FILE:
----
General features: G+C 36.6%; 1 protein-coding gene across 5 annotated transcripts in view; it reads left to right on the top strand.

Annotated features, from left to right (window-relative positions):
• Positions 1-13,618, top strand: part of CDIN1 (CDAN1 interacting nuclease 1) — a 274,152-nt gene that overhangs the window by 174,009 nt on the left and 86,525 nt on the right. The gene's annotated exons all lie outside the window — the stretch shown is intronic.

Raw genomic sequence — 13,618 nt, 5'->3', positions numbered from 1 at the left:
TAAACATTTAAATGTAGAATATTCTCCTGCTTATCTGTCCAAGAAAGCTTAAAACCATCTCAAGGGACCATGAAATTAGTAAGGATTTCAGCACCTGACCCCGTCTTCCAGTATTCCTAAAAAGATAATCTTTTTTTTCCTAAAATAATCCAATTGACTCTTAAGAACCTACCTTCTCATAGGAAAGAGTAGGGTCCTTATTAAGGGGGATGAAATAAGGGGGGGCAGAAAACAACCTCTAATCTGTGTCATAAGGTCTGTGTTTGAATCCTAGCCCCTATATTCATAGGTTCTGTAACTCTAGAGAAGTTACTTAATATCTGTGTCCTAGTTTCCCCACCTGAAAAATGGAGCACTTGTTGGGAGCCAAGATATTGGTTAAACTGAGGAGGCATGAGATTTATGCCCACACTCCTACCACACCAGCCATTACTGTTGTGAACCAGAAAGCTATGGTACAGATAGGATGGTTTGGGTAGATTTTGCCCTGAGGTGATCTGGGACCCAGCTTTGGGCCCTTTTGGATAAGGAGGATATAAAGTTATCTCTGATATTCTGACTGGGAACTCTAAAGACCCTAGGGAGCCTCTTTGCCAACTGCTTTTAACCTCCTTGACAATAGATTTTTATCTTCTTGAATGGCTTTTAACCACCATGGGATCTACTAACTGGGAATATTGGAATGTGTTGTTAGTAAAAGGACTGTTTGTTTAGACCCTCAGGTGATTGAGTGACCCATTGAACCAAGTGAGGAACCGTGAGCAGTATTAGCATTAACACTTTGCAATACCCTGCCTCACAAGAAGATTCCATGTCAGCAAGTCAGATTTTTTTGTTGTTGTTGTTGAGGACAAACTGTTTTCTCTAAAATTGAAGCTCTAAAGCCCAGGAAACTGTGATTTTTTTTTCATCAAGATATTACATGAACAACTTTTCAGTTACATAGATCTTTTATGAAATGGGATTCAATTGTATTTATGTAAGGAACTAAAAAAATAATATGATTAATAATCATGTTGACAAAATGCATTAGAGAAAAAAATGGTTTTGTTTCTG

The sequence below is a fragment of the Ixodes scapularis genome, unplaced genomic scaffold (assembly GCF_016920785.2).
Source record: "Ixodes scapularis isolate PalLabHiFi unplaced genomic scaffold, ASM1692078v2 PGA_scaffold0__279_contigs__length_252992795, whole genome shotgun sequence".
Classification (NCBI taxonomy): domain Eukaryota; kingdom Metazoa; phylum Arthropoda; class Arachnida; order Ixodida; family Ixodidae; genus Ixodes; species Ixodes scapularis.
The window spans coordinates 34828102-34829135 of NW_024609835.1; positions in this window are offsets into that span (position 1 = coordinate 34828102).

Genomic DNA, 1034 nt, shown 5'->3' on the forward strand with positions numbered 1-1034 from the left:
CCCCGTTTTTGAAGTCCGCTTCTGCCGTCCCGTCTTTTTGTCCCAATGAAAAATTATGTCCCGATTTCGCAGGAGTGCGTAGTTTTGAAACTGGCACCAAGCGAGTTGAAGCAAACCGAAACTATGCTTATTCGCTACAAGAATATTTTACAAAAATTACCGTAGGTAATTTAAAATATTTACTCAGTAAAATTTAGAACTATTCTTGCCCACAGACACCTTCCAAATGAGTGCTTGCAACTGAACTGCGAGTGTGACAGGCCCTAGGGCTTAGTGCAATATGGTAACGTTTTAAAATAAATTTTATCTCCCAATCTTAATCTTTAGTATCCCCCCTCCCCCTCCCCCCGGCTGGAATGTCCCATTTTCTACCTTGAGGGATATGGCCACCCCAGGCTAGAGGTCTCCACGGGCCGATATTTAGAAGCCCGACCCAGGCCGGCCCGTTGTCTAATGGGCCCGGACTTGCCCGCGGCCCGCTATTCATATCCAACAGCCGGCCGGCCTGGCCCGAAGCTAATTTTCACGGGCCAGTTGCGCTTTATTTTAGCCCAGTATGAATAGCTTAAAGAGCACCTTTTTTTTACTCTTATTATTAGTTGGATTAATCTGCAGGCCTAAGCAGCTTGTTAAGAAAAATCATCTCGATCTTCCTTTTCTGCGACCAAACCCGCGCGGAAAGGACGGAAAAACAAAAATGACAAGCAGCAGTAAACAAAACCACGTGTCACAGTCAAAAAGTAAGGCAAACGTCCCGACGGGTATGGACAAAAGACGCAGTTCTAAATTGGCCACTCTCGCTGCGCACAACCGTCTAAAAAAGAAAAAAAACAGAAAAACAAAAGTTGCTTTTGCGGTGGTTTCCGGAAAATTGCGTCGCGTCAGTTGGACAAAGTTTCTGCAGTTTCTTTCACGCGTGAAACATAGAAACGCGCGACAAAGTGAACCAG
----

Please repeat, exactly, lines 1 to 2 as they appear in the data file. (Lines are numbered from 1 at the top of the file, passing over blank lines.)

General features: G+C 36.6%; 1 protein-coding gene across 5 annotated transcripts in view; it reads left to right on the top strand.

Annotated features, from left to right (window-relative positions):